Work At Home, Go Bankrupt At Home--It's Your Choice
By Isaiah Hull
If you want to make an income working at home, you must mitigate spending in the early phases of
your venture. If you spend wildly, you will never make money. I can promise you this now. It happens to almost
every person who tries to work at home; it happened to me and I nearly gave up, too.
It is fine to set high goals, but you must always be grounded in reality when it comes to your
finances. You must record your expenses and you must plan to buy certain products and services at certain times. If
you do not do this, you will overspend and you will fail. This is a guarantee.
Part of careful budgeting is learning what works and what does not. As annoying as it may seem, it
is essential to track the results you get from all forms of advertising and expenses. You will have to slash
unnecessary costs if you want to succeed. If your marketing plan is to purchase every opportunity you find, operate
on a high out-of-pocket budget, and hope that throwing money at your problems will fix them, you wont see the
results you want. You will slowly lose money and confidence.
I do not care how much money you are willing to lose: your success will be directly related to your
patience and the economics of your business model--not an opportunity you might happen to stumble over one day.
Patience is something you either have or will develop quickly working at home. If you do not have
the patience to work out problems, to find the best products and services without buying each one, and to buy only
when you need to--not when you feel the impulse--you will waste a lot of money; however, this problem will work
itself out: either you will go broke and give up--or you will learn to have patience.
The economics of your business model is also something that you will shape over time and
continually change. When you begin your work at home venture, it is essential to research your field, find the best
opportunities, verify them through multiple independent sources, and then create a budget based on your best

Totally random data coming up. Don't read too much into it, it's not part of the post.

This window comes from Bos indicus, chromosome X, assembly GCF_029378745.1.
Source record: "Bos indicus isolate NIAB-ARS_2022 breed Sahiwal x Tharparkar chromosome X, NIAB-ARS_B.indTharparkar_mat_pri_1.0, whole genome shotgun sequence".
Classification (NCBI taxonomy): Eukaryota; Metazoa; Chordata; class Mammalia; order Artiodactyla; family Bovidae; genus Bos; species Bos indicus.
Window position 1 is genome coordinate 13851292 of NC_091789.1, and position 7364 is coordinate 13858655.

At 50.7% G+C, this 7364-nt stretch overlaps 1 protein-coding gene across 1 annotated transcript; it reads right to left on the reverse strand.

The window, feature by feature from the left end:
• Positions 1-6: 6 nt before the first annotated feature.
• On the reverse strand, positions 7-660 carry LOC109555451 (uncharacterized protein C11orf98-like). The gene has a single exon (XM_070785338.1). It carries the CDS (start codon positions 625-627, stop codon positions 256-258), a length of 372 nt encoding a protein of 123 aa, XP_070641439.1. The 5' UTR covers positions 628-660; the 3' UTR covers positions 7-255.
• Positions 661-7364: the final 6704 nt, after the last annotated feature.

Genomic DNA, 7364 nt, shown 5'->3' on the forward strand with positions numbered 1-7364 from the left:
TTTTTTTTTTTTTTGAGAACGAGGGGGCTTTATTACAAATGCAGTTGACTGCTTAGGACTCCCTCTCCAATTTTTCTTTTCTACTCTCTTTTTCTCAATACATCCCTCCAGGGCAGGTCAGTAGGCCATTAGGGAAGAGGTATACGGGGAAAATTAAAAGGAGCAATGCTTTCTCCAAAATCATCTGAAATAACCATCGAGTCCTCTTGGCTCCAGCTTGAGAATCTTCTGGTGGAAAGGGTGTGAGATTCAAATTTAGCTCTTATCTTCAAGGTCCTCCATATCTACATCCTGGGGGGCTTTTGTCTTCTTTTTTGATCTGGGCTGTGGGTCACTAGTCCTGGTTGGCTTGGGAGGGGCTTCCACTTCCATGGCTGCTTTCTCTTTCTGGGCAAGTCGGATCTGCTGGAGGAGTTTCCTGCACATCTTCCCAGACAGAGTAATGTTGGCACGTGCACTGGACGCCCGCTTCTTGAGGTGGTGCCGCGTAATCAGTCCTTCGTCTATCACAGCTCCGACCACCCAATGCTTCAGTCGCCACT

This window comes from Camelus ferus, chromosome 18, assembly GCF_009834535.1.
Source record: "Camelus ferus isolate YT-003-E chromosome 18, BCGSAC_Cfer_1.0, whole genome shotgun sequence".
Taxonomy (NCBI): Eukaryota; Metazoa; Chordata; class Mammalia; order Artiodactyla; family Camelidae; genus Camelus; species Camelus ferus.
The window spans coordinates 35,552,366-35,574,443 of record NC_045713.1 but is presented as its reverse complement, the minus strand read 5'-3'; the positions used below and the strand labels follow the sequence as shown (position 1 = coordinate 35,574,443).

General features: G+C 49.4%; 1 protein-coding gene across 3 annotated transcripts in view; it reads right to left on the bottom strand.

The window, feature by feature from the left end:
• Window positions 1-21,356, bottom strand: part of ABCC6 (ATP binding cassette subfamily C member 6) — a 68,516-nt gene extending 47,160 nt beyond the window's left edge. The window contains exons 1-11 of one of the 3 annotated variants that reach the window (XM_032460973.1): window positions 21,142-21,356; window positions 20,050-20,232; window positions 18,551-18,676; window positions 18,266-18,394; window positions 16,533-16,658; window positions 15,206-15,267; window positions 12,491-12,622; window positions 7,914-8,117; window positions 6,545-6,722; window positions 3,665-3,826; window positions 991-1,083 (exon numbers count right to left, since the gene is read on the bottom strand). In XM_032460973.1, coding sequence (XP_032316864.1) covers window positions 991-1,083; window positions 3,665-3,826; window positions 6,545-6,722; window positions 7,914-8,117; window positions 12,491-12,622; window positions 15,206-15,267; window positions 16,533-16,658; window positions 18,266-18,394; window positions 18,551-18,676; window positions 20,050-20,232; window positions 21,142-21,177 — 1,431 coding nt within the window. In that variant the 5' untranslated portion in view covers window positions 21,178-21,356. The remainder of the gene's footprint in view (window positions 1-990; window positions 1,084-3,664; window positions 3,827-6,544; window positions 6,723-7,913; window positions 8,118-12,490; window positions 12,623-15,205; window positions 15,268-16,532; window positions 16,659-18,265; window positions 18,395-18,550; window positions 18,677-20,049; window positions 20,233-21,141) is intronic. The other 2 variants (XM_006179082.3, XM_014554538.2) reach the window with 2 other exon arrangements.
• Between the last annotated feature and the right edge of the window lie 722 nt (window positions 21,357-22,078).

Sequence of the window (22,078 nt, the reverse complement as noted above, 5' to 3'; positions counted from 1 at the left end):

judgement. It is also essential to be selective when you alter your budget. When you find an opportunity or service
that you really want to purchase, write it down. Find more information about it. Come back to it at the start of
your new budget period.
If you want to get the highest possible consistent return on your spending, you must maintain a
focused, dynamic budget. This means you must concentrate your spending, track the results, and then be ready to
change your budget for the next period to reflect your analysis of the previous month's outcomes. Do not shift from
service to service during the same budget period. This will only obscure your results.
Joining a group of people who want to work at home is one of the best ways to artificially shape
your budget model faster. You can find hundreds of these groups on the Internet alone; and in each of these groups,
you will find people who are more experienced than you are, have tried some of the things you plan to try, and can
tell you what has and has not worked for them. If you want to maximize your spending, this is one of the best
places to start. There is no better resource than real, live people, who have succeeded in your field and are
willing to tell you how you can do the same.
In summary, working at home offers opportunity-seekers flexibility and unlimited income
possibilities, but if you do not apply the correct business model to control your spending, your statistical chance
of succeeding is low. If you do the following things, you will succeed:
1. Keep a dynamic, focused budget.
2. Remain patient.
3. Track your results.
4. Find mentors and friends in your field to help you.
Remember: You can go broke at home or you can retire early working from home. The choice is yours:
be patient and economical and you will see results; or act spuriously and reap failure.